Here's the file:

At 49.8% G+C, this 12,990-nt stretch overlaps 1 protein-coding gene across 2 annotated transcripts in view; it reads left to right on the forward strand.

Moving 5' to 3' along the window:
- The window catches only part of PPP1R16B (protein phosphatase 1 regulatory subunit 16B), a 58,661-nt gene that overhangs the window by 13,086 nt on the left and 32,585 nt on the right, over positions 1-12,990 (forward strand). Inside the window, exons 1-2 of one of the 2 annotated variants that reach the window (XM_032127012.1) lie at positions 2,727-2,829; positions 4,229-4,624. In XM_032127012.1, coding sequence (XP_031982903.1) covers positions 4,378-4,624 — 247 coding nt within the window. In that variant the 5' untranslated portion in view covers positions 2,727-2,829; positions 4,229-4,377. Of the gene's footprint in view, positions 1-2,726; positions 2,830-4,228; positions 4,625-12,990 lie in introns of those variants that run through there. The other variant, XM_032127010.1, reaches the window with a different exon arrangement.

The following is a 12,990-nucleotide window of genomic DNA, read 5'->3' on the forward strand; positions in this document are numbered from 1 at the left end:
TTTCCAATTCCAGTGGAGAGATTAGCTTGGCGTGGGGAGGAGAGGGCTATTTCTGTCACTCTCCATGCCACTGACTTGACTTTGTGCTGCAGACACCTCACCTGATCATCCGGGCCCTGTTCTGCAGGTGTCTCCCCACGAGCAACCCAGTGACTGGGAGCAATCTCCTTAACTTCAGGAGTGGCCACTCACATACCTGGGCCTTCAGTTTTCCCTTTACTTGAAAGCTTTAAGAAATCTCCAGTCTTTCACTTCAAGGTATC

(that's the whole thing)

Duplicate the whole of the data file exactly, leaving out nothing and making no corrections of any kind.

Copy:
At 49.8% G+C, this 12,990-nt stretch overlaps 1 protein-coding gene across 2 annotated transcripts in view; it reads left to right on the forward strand.

Moving 5' to 3' along the window:
- The window catches only part of PPP1R16B (protein phosphatase 1 regulatory subunit 16B), a 58,661-nt gene that overhangs the window by 13,086 nt on the left and 32,585 nt on the right, over positions 1-12,990 (forward strand). Inside the window, exons 1-2 of one of the 2 annotated variants that reach the window (XM_032127012.1) lie at positions 2,727-2,829; positions 4,229-4,624. In XM_032127012.1, coding sequence (XP_031982903.1) covers positions 4,378-4,624 — 247 coding nt within the window. In that variant the 5' untranslated portion in view covers positions 2,727-2,829; positions 4,229-4,377. Of the gene's footprint in view, positions 1-2,726; positions 2,830-4,228; positions 4,625-12,990 lie in introns of those variants that run through there. The other variant, XM_032127010.1, reaches the window with a different exon arrangement.

The following is a 12,990-nucleotide window of genomic DNA, read 5'->3' on the forward strand; positions in this document are numbered from 1 at the left end:
TTTCCAATTCCAGTGGAGAGATTAGCTTGGCGTGGGGAGGAGAGGGCTATTTCTGTCACTCTCCATGCCACTGACTTGACTTTGTGCTGCAGACACCTCACCTGATCATCCGGGCCCTGTTCTGCAGGTGTCTCCCCACGAGCAACCCAGTGACTGGGAGCAATCTCCTTAACTTCAGGAGTGGCCACTCACATACCTGGGCCTTCAGTTTTCCCTTTACTTGAAAGCTTTAAGAAATCTCCAGTCTTTCACTTCAAGGTATC